The EUIPO (European Union Intellectual Property Office) has published a study reporting a trend among SMEs to rely on trade secrets rather than patents to protect their innovations. In this article, we explore the benefits of trade secrets and the legal and commercial considerations when deciding how to protect knowledge and innovations.

The report

The EUIPO published a study in July 2017 on Protecting Innovation Through Trade Secrets and Patents, based on a survey of around 200,000 European companies of varying sizes across a number of industries.

The report concludes that the use of trade secrets for protecting innovations is higher than the use of patents, particularly among smaller SMEs.

The study also found that trade secrets are commonly used to protect processes and service innovations in markets with strong pricing competition, whereas patents are more popular to protect physical goods in markets with strong quality competition.

Similarly, the study found that businesses were more likely to rely on trade secrets where the innovation is either not obviously patentable (either by its nature or because it is too early in the innovation process) or not considered to have enough commercial value to warrant patent protection.

The report is a reminder that trade secrets can be an effective alternative to intellectual property rights when protecting business essential information and innovation.

What are trade secrets?

A trade secret is confidential business information with a commercial value that the information holder has kept secret.

This broad definition means that trade secrets come in many forms, such as technical innovations (including drawings, designs and prototypes), manufacturing and industrial processes and commercial information relating to pricing, customers and suppliers.

Unlike a patent, trade secrets are not an intellectual property right. Instead, they are protected against violation by operation of the law protecting confidential information.

Why rely on trade secrets?

Innovations that cannot be patentable may be protected as a trade secret and some innovations may be protected by either.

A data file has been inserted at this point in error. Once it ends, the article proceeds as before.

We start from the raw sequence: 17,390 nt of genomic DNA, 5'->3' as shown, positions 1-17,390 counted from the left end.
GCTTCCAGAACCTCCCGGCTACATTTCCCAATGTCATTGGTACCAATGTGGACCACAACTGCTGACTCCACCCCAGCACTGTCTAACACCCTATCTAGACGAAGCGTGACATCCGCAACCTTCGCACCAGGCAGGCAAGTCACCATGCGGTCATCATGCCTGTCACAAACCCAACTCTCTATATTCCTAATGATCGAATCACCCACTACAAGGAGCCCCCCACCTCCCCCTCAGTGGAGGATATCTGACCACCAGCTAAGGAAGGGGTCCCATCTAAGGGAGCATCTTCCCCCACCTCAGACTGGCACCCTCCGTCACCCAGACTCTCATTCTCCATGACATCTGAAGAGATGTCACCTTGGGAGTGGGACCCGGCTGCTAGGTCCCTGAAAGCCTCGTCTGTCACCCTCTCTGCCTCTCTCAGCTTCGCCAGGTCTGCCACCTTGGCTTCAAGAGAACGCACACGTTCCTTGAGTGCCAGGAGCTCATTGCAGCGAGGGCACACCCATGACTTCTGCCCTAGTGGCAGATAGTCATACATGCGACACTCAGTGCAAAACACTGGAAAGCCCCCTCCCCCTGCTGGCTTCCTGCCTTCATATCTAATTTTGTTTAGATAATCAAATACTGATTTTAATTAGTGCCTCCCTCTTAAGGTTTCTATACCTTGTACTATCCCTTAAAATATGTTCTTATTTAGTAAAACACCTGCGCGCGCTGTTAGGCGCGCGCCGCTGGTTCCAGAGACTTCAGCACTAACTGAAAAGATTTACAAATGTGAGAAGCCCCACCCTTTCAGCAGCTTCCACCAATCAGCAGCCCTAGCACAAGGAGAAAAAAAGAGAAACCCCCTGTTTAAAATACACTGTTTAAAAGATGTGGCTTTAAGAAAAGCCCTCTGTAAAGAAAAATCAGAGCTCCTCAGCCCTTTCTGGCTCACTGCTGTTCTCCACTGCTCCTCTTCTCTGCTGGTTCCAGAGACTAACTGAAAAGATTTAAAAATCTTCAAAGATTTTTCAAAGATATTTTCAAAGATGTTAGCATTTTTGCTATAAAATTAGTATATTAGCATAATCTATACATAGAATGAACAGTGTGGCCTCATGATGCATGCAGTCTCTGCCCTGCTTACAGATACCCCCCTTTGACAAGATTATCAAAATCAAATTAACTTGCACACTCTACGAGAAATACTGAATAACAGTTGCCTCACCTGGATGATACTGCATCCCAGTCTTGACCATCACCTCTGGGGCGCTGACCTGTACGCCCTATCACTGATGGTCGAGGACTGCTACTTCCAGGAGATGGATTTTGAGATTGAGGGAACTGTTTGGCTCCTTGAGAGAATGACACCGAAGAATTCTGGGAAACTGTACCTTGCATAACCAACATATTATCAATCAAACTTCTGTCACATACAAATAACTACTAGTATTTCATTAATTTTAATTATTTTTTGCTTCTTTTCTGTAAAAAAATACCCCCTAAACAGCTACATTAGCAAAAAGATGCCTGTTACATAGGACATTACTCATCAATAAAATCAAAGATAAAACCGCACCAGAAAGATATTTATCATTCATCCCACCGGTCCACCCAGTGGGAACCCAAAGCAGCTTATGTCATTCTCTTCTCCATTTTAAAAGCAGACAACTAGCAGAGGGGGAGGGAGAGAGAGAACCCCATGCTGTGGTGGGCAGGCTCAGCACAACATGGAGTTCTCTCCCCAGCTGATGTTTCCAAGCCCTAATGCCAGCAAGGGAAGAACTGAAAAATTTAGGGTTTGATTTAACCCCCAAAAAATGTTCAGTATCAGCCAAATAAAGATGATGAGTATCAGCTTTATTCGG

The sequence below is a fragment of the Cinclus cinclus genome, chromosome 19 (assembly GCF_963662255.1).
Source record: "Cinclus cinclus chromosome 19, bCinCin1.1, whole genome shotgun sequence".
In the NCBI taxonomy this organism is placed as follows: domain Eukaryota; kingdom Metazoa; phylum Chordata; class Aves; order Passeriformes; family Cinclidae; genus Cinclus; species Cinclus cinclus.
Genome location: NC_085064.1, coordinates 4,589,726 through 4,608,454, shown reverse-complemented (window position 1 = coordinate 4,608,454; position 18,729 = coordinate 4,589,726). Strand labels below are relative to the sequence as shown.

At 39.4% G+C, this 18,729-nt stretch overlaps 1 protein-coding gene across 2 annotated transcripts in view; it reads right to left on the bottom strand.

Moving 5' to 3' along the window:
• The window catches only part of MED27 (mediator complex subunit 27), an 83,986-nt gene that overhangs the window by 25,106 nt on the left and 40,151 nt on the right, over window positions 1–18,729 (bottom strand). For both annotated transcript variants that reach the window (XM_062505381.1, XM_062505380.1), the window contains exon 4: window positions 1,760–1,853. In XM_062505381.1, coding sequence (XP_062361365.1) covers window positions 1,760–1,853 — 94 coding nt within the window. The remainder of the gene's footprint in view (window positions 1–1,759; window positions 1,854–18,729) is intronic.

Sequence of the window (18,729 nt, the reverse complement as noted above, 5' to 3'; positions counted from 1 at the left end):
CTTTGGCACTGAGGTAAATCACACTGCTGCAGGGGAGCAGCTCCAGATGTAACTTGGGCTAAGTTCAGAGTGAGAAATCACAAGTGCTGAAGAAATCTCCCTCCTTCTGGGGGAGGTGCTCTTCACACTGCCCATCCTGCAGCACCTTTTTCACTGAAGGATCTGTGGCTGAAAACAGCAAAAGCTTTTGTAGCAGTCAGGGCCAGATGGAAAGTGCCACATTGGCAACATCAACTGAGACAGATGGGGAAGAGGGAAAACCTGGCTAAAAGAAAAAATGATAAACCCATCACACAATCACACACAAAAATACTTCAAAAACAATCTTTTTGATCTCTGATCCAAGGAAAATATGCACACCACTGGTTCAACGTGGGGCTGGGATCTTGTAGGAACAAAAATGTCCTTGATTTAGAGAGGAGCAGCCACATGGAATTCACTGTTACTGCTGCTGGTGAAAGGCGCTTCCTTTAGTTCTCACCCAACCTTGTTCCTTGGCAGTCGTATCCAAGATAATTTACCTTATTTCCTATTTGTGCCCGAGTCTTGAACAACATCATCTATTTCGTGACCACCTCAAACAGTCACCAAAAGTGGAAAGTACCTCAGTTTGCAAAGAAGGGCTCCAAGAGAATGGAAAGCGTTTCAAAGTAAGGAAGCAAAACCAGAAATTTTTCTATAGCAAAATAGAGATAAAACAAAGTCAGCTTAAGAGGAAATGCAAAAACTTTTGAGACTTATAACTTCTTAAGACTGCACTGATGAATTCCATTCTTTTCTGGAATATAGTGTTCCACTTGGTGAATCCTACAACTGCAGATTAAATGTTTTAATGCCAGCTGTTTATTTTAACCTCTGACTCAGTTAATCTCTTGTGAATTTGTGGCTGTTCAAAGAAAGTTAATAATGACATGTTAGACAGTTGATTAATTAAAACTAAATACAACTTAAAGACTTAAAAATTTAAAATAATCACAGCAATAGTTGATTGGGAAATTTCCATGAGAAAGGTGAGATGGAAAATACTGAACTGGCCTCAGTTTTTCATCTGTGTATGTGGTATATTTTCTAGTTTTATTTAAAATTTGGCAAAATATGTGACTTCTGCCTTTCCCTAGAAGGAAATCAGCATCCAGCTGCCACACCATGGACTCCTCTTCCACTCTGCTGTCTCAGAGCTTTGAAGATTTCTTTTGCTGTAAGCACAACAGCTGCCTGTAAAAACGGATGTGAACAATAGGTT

• Trade secrets have the following benefits, which are particularly attractive for smaller SMEs:
  • They cover a broad subject matter;
  • They are not formally registered, saving time and cost and withholding information from the public domain;
  • Protection is immediately effective and arises early in the innovation process, prior to being 'ready' for patent protection; and
  • Protection is indefinite (while it is still a secret), as opposed to the 20 year patent limit.

However, if the innovation is capable of patent protection, it is worth bearing in mind that:

  • Trade secrets do not protect against infringement (only against unauthorised disclosure);
  • Enforcement of a trade secret is much more difficult than that of a patent;
  • Third parties can make use of any publicly available information (for example, a product could be 'reverse engineered' even if the manufacturing process is a trade secret);
  • If and when the information becomes public throughout whatever means, it is no longer protected;
  • There is no protection against independent discovery; and
  • There can be costs and practical issues involved in protecting the secret.

Decisions, decisions

In situations where an innovation is patentable, whether to rely on a trade secret or to seek patent protection is a commercial decision that depends on the nature of the innovation and the priorities of the business.

For example, where the innovation is a developed product and the business is concerned about competitors, a patent is likely to be more appropriate. However, where the innovation relates to a process and the business is more concerned about information leaking than infringement, it is likely to be more appropriately protected as a trade secret.

Practical considerations

The protection of trade secrets is becoming increasing difficult due to changes in commercial culture and technology that makes the misappropriation of confidential information more likely. For example, we have seen more digitally stored and transported information, a tendency towards longer supply chains and more mobility in commercial and employment relationships.

The protection of trade secrets is also particularly important to smaller SMEs and start-ups, where the early stages of innovation are critical to their long-term success and there can be time and cost pressures on the business.

With that in mind, although trade secrets are protected by the law, businesses should also consider taking practical steps to protect their trade secrets. They can do this by:

  • Limiting the number of individuals with access to trade secrets;
  • Implementing secure IT systems and information security;
  • Ensuring that individuals with access to trade secrets know they are confidential;
  • Considering using confidentiality agreements in employment contracts and with business partners; and
  • Keep an accurate record of the information, where possible.